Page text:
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DWYER MARBLE & STONE  •  DESIGN NEWSLETTER  •  Vol. 2, Issue 10  •  Back Issues click to call: 248.476.4944

IN THIS ISSUE:
New! Real-Time Slab Inventory
Article: Why Gneiss Is Nice
Project Spotlight: Private Residence

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Why Gniess Is Nice

by Karin Kirk


Don't take gneiss for granite



Titanium

Gneiss is among the most common commercial stones, but you may not have heard of gneiss because it's almost always classified as granite. Geologically speaking, granite and gneiss are similar, so classifying them together makes sense.

You can think of gneiss as a metamorphic version of granite. Both are made of feldspars, quartz, mica, and dark colored minerals like hornblende. Both have tightly interlocking minerals, and are minimally porous. Their properties and uses are similar.



Blue Dunes


The difference between granite and gneiss is in their overall texture and movement. Granite is evenly speckled. It formed from liquid magma that cooled and crystallized. Granite is like rocky road ice cream — a solidified conglomeration of different ingredients.

Gneiss, arguably, is more visually interesting. It's characterized by stripes, linear bands, or flowy rivers of color. This pattern is called foliation and it's a result of the rock being squeezed and heated. Gneiss is like ribbon candy — it's been folded and swirled while hot, and then left to harden. The stone captures the expressiveness and movement that come from its dynamic origins.

The striped, wavy look of gneiss comes from extreme amounts of compression. The random orientation of minerals you see in granite is an inefficient use of space, sort of like the ragtag pile of magazines you left next to the couch. Those magazines take up less space if you stack them all the same way, right? This principle applies to minerals too. They align themselves in the same direction when they get buried a few miles deep and pressed between colliding continents. If the pressure on the stone is evenly distributed, you get straight or gently flowing stripes. If the compression involves folding or twisting, as it often does in geologic crumple zones, then you get a stone with wavy or ribbonlike texture.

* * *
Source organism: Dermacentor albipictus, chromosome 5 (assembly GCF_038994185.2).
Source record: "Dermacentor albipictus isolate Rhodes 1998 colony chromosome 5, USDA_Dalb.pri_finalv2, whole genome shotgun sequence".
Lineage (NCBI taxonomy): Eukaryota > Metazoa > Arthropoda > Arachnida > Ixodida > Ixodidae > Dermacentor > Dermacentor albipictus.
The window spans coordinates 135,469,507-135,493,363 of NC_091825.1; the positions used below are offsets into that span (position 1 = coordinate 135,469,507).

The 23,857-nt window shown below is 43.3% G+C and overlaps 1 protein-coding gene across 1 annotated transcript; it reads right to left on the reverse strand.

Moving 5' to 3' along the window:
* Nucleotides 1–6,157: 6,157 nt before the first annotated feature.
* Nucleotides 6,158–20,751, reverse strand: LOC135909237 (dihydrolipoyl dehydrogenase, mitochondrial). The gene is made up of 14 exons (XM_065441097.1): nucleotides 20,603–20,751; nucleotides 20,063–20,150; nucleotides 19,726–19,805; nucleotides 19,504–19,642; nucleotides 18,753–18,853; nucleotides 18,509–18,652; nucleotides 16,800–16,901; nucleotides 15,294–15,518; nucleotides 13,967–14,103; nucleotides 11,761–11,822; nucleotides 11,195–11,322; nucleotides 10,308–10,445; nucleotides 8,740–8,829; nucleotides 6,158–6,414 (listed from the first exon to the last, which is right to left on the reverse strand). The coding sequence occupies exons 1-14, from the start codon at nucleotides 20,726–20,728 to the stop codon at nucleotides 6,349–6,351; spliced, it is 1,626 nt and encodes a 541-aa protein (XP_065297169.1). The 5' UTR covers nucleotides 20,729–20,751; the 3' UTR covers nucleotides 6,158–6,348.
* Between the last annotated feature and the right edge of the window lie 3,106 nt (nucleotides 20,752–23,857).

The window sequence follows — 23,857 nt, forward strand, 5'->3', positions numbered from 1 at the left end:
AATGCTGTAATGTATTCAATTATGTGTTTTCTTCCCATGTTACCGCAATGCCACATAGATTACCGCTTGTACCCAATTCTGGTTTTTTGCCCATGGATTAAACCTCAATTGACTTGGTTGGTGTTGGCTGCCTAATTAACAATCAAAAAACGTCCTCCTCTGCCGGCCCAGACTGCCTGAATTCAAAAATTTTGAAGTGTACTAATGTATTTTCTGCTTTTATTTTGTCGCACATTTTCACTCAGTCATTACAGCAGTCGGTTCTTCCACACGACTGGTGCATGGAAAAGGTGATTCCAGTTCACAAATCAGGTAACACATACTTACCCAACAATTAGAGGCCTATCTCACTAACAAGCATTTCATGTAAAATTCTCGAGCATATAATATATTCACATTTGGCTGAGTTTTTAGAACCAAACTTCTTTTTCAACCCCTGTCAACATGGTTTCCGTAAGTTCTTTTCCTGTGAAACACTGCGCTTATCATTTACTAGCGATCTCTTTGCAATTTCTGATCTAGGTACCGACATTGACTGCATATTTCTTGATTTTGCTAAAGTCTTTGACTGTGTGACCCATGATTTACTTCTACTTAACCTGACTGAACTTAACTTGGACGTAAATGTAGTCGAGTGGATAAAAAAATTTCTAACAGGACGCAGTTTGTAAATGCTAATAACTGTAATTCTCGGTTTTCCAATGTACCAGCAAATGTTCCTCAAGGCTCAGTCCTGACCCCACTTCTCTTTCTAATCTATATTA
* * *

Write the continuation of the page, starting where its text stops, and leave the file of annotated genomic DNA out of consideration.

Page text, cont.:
Amarone

Gneiss Aesthetics

One of the fun things about natural stone is the huge range of aesthetics that are expressed in stone. Gneiss is no exception; it comes in many variations, and can appeal to many different styles and tastes. While all gneiss is striped or banded, the bands can be straight, gently wavy, or chaotic. The colors can be mostly dark, or mostly light. The stone can be black and white, or black and pink, or black and gold, or nearly any combination thereof.

Note that a stone of a given name can have different patterns depending on which direction it is cut and which part of the quarry it is from. When shopping for gneiss, it's helpful to select specific slabs to get the look you want.

© UseNaturalStone.com


Project Spotlight: Private Residence
Slab Material Supplied By:  Dwyer Marble & Stone
Material Used:  Aurea Stone Venatino Sfumato
Architect:  DesRosiers Architects, Bloomfield Hills
Builder:  Custom Homes By Derocher, Royal Oak
Kitchen & Bath:  Bella Cucina Designs, Sylvan Lake
Fabricator & Installer:  P.M.P. Marble & Granite, Troy